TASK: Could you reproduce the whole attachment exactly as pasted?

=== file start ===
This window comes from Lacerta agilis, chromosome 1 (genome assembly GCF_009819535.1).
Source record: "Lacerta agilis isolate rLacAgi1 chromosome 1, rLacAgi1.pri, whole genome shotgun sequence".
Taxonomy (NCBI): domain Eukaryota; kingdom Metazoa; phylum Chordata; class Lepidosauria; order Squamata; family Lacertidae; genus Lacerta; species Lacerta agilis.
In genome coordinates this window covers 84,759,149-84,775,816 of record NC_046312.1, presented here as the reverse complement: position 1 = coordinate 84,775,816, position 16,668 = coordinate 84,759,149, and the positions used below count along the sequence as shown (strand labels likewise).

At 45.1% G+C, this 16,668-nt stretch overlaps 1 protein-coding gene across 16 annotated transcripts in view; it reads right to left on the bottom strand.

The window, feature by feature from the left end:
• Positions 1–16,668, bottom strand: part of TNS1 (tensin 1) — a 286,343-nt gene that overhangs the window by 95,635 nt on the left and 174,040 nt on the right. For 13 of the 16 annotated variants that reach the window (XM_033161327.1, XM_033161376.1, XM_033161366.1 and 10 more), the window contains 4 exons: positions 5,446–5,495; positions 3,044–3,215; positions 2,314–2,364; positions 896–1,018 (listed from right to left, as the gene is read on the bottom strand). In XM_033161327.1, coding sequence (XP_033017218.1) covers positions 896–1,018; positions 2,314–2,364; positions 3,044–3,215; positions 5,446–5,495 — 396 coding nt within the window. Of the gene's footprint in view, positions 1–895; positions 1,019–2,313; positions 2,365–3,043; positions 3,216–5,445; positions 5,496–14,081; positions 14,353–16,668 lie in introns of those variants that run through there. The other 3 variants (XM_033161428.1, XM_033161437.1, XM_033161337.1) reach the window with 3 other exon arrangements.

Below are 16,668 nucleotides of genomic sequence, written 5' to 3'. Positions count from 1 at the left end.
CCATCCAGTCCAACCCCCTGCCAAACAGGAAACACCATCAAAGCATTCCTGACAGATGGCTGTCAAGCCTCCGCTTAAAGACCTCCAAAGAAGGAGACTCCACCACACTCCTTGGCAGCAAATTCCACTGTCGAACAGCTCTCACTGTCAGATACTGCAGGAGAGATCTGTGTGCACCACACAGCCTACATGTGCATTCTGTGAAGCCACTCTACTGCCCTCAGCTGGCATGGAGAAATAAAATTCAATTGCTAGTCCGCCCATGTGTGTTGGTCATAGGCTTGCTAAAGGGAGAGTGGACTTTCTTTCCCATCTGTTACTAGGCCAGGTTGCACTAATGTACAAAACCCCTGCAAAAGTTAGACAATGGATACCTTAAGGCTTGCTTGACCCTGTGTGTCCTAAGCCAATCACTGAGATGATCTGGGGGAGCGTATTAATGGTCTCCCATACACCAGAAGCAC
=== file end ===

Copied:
This window comes from Lacerta agilis, chromosome 1 (genome assembly GCF_009819535.1).
Source record: "Lacerta agilis isolate rLacAgi1 chromosome 1, rLacAgi1.pri, whole genome shotgun sequence".
Taxonomy (NCBI): domain Eukaryota; kingdom Metazoa; phylum Chordata; class Lepidosauria; order Squamata; family Lacertidae; genus Lacerta; species Lacerta agilis.
In genome coordinates this window covers 84,759,149-84,775,816 of record NC_046312.1, presented here as the reverse complement: position 1 = coordinate 84,775,816, position 16,668 = coordinate 84,759,149, and the positions used below count along the sequence as shown (strand labels likewise).

At 45.1% G+C, this 16,668-nt stretch overlaps 1 protein-coding gene across 16 annotated transcripts in view; it reads right to left on the bottom strand.

The window, feature by feature from the left end:
• Positions 1–16,668, bottom strand: part of TNS1 (tensin 1) — a 286,343-nt gene that overhangs the window by 95,635 nt on the left and 174,040 nt on the right. For 13 of the 16 annotated variants that reach the window (XM_033161327.1, XM_033161376.1, XM_033161366.1 and 10 more), the window contains 4 exons: positions 5,446–5,495; positions 3,044–3,215; positions 2,314–2,364; positions 896–1,018 (listed from right to left, as the gene is read on the bottom strand). In XM_033161327.1, coding sequence (XP_033017218.1) covers positions 896–1,018; positions 2,314–2,364; positions 3,044–3,215; positions 5,446–5,495 — 396 coding nt within the window. Of the gene's footprint in view, positions 1–895; positions 1,019–2,313; positions 2,365–3,043; positions 3,216–5,445; positions 5,496–14,081; positions 14,353–16,668 lie in introns of those variants that run through there. The other 3 variants (XM_033161428.1, XM_033161437.1, XM_033161337.1) reach the window with 3 other exon arrangements.

Below are 16,668 nucleotides of genomic sequence, written 5' to 3'. Positions count from 1 at the left end.
CCATCCAGTCCAACCCCCTGCCAAACAGGAAACACCATCAAAGCATTCCTGACAGATGGCTGTCAAGCCTCCGCTTAAAGACCTCCAAAGAAGGAGACTCCACCACACTCCTTGGCAGCAAATTCCACTGTCGAACAGCTCTCACTGTCAGATACTGCAGGAGAGATCTGTGTGCACCACACAGCCTACATGTGCATTCTGTGAAGCCACTCTACTGCCCTCAGCTGGCATGGAGAAATAAAATTCAATTGCTAGTCCGCCCATGTGTGTTGGTCATAGGCTTGCTAAAGGGAGAGTGGACTTTCTTTCCCATCTGTTACTAGGCCAGGTTGCACTAATGTACAAAACCCCTGCAAAAGTTAGACAATGGATACCTTAAGGCTTGCTTGACCCTGTGTGTCCTAAGCCAATCACTGAGATGATCTGGGGGAGCGTATTAATGGTCTCCCATACACCAGAAGCAC